|dc.description.abstract||The role of democracy in the foreign policy of the United States is a prominent
one. Presidents from Woodrow Wilson to George W. Bush have named democracy as
motivating factor for military actions around the world. This research has been
undertaken to determine the effect of U.S. actions on regime liberalization, specifically
democratization, in the international community.
This research studies the evolution of U.S. foreign policy throughout the Cold
War and post-Cold War era using an institutional approach to policy study. Using
primary sources such as national security statements, policy speeches and personal
memoirs, the goals and objectives of the Cold War and post-Cold War policies are
studied and compared to determine if democracy is in fact a goal of U.S. foreign policy.
Additionally, the effect of U.S. actions on the adoption of democratic traits is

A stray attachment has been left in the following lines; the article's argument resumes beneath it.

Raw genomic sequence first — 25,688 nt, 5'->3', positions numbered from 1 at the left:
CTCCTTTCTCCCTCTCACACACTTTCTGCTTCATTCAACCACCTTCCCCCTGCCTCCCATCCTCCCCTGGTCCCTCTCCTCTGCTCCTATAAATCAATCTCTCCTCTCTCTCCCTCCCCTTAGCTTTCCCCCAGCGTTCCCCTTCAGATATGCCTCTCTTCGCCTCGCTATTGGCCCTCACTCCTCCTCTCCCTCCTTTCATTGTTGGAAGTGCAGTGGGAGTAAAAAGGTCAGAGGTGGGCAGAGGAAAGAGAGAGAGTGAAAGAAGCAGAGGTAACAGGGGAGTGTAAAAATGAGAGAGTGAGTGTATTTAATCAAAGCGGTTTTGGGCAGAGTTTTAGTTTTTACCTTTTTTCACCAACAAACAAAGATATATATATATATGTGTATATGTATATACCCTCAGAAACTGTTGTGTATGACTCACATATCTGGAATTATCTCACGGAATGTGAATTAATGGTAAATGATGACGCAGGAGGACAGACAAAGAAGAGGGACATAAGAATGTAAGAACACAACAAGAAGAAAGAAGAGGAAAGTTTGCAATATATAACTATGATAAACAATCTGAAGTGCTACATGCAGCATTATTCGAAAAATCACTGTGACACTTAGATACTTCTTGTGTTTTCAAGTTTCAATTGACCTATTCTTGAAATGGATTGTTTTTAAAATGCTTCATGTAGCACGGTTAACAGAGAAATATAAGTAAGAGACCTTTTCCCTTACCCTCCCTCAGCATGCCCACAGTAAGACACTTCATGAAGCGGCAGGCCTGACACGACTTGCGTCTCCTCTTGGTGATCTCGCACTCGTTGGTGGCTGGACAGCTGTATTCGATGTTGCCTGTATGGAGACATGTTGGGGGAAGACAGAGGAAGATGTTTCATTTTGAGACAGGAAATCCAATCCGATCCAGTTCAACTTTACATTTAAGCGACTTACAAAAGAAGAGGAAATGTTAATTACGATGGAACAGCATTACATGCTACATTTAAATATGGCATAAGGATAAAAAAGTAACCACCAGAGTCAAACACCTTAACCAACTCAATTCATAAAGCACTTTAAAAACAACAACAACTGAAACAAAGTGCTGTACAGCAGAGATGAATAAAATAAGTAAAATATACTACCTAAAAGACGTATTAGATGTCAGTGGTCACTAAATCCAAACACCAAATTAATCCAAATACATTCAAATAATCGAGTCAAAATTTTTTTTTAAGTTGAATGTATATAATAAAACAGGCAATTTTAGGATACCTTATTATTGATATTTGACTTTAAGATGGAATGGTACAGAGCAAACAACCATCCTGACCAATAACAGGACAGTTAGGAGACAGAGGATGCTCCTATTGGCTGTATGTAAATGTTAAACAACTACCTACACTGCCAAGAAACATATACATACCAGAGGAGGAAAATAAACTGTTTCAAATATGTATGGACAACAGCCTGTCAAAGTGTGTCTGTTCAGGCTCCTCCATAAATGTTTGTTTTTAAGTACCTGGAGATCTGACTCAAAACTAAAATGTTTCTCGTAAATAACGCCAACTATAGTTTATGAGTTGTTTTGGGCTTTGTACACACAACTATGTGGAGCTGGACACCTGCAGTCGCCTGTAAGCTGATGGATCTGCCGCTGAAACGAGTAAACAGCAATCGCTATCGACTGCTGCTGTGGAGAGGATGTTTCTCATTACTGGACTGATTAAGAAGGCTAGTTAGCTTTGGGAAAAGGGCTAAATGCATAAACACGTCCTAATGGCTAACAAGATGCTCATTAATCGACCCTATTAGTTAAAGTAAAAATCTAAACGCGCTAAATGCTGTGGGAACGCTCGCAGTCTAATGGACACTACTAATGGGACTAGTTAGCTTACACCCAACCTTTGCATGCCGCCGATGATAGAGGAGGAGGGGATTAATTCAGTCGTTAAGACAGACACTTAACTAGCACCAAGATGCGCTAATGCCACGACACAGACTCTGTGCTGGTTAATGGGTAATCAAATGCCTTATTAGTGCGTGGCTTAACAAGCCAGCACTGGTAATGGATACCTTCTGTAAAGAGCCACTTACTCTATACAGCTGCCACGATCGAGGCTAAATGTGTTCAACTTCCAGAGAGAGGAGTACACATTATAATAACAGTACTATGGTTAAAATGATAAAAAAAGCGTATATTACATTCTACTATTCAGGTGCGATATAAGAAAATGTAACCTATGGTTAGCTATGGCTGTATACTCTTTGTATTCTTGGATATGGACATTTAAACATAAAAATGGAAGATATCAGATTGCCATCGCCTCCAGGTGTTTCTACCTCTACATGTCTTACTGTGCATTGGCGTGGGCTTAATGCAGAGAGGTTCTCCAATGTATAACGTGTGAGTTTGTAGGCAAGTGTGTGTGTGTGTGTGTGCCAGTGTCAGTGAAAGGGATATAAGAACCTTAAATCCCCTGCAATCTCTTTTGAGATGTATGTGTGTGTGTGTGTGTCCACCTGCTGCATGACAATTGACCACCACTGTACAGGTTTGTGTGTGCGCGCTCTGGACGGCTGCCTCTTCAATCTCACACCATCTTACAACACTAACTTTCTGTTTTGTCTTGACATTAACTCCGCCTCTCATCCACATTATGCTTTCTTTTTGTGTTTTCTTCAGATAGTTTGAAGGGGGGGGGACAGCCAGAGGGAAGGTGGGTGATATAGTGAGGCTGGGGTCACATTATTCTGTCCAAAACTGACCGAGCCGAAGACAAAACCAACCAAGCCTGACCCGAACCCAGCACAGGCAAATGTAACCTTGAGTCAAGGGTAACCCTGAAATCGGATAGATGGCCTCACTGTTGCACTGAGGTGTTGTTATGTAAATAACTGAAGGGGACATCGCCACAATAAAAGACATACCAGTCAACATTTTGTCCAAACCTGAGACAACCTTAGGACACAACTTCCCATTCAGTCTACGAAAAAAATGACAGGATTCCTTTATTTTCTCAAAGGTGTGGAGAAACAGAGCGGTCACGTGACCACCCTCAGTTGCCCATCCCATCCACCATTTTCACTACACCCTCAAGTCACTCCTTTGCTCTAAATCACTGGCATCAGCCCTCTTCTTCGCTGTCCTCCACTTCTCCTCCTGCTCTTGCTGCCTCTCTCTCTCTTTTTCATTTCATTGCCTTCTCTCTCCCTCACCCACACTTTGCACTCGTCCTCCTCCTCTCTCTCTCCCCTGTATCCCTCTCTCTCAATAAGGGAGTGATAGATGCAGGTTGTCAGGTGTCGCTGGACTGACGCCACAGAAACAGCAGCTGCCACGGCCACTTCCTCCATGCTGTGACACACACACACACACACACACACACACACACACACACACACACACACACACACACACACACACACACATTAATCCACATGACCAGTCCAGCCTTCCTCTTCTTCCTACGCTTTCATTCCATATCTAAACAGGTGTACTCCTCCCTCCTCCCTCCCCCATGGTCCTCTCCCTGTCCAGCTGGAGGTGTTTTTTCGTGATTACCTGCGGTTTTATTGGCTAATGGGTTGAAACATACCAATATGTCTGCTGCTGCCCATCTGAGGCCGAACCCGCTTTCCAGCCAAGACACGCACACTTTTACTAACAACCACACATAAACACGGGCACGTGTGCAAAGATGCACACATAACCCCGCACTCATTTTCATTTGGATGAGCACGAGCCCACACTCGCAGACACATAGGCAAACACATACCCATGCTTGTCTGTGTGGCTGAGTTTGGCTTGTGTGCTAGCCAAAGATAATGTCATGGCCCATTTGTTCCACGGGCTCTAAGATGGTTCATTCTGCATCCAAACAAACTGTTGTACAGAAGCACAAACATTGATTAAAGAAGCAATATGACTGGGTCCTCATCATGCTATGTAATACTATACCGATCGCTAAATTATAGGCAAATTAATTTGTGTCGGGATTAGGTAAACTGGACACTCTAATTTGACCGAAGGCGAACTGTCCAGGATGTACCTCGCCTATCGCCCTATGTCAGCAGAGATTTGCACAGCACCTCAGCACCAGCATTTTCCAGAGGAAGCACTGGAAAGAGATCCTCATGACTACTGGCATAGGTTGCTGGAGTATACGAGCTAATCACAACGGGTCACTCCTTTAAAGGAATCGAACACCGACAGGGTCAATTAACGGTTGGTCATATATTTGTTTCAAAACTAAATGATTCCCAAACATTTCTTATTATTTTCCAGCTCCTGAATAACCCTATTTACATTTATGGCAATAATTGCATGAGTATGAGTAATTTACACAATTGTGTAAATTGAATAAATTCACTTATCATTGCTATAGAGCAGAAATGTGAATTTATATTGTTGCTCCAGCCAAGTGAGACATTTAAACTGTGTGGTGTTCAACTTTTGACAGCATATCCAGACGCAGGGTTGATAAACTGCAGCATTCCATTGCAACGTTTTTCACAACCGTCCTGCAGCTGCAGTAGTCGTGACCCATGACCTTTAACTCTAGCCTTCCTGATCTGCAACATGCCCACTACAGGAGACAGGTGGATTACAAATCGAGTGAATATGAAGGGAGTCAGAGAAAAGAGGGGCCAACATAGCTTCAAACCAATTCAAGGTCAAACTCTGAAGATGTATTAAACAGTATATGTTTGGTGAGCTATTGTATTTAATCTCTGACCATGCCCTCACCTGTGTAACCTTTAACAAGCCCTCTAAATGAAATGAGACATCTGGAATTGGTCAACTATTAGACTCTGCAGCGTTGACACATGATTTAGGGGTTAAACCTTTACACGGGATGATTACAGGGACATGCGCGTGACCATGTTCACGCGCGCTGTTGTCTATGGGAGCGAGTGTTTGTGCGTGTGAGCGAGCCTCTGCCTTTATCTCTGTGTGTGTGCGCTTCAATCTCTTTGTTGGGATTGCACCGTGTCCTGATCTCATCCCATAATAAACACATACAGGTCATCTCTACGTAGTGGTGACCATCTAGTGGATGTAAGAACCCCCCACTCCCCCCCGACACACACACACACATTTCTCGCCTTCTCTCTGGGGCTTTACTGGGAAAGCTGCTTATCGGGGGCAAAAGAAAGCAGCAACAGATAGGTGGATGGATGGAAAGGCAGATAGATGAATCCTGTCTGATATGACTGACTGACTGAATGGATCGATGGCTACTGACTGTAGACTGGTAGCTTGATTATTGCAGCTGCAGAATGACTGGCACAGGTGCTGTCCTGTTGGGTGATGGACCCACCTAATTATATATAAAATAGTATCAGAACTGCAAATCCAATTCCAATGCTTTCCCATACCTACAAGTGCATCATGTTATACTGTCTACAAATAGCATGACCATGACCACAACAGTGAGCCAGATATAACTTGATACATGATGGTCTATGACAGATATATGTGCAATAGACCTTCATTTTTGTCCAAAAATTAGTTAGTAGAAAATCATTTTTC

measured using a regression analysis. The independent variables of economic aid and
military aid are analyzed for their impact on democratic progression. The dependent
variable used in the regression analysis is the “polity” score assigned to a particular
country by the Polity IV Dataset.
The comparison of the Cold War and post-Cold War policies indicated that,
despite the drastic differences in the international political environment, the two eras
shared a common goal. That goal is to safeguard the strategic and economic interests of
the United States. Democracy, despite the rhetoric surrounding it, is not the motivating
factor in U.S. actions abroad.
The regression analysis also bears out the hypothesis that the U.S. does not
directly effect the adoption of democracy abroad. Military aid is found to be completely
unrelated to countries adopting more liberal regime traits. Similarly, economic aid is
shown to have no statistically significant relationship to regime liberalization. Taken
together, the findings indicate that, though U.S. foreign policy is generally shrouded in
the language of Democratic Peace and Idealism, it is in fact RealPolitik that has driven
U.S. foreign policy.||en_US